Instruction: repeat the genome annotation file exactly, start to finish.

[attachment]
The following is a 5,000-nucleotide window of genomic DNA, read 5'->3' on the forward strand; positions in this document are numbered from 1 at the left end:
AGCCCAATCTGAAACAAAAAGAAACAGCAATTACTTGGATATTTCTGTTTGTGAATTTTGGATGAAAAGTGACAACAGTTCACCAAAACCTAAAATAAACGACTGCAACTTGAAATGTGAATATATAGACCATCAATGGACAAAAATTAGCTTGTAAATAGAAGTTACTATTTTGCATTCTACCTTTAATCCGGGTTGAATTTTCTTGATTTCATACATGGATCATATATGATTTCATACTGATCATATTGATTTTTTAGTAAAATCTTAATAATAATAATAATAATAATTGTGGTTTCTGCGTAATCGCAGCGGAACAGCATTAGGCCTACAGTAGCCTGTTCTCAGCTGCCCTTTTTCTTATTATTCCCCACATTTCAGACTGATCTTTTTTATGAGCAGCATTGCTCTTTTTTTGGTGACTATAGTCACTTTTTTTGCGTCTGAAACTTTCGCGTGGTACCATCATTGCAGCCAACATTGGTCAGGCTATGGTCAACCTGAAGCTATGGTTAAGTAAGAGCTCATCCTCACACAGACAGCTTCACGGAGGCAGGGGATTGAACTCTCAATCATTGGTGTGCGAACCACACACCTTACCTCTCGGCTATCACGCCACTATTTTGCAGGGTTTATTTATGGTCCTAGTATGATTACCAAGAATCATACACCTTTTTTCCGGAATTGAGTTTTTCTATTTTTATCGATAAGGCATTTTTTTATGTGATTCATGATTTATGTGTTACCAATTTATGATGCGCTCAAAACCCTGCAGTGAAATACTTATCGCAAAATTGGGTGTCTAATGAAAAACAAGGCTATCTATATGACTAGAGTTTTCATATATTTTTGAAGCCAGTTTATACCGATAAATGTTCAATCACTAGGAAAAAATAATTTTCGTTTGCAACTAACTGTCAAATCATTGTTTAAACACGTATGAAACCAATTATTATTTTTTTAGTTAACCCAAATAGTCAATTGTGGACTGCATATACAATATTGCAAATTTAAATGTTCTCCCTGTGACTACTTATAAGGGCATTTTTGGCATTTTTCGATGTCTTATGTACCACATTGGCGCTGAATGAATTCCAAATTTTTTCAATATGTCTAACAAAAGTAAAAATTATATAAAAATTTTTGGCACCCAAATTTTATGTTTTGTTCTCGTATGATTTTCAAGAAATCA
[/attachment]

The following is a 5,000-nucleotide window of genomic DNA, read 5'->3' on the forward strand; positions in this document are numbered from 1 at the left end:
AGCCCAATCTGAAACAAAAAGAAACAGCAATTACTTGGATATTTCTGTTTGTGAATTTTGGATGAAAAGTGACAACAGTTCACCAAAACCTAAAATAAACGACTGCAACTTGAAATGTGAATATATAGACCATCAATGGACAAAAATTAGCTTGTAAATAGAAGTTACTATTTTGCATTCTACCTTTAATCCGGGTTGAATTTTCTTGATTTCATACATGGATCATATATGATTTCATACTGATCATATTGATTTTTTAGTAAAATCTTAATAATAATAATAATAATAATTGTGGTTTCTGCGTAATCGCAGCGGAACAGCATTAGGCCTACAGTAGCCTGTTCTCAGCTGCCCTTTTTCTTATTATTCCCCACATTTCAGACTGATCTTTTTTATGAGCAGCATTGCTCTTTTTTTGGTGACTATAGTCACTTTTTTTGCGTCTGAAACTTTCGCGTGGTACCATCATTGCAGCCAACATTGGTCAGGCTATGGTCAACCTGAAGCTATGGTTAAGTAAGAGCTCATCCTCACACAGACAGCTTCACGGAGGCAGGGGATTGAACTCTCAATCATTGGTGTGCGAACCACACACCTTACCTCTCGGCTATCACGCCACTATTTTGCAGGGTTTATTTATGGTCCTAGTATGATTACCAAGAATCATACACCTTTTTTCCGGAATTGAGTTTTTCTATTTTTATCGATAAGGCATTTTTTTATGTGATTCATGATTTATGTGTTACCAATTTATGATGCGCTCAAAACCCTGCAGTGAAATACTTATCGCAAAATTGGGTGTCTAATGAAAAACAAGGCTATCTATATGACTAGAGTTTTCATATATTTTTGAAGCCAGTTTATACCGATAAATGTTCAATCACTAGGAAAAAATAATTTTCGTTTGCAACTAACTGTCAAATCATTGTTTAAACACGTATGAAACCAATTATTATTTTTTTAGTTAACCCAAATAGTCAATTGTGGACTGCATATACAATATTGCAAATTTAAATGTTCTCCCTGTGACTACTTATAAGGGCATTTTTGGCATTTTTCGATGTCTTATGTACCACATTGGCGCTGAATGAATTCCAAATTTTTTCAATATGTCTAACAAAAGTAAAAATTATATAAAAATTTTTGGCACCCAAATTTTATGTTTTGTTCTCGTATGATTTTCAAGAAATCA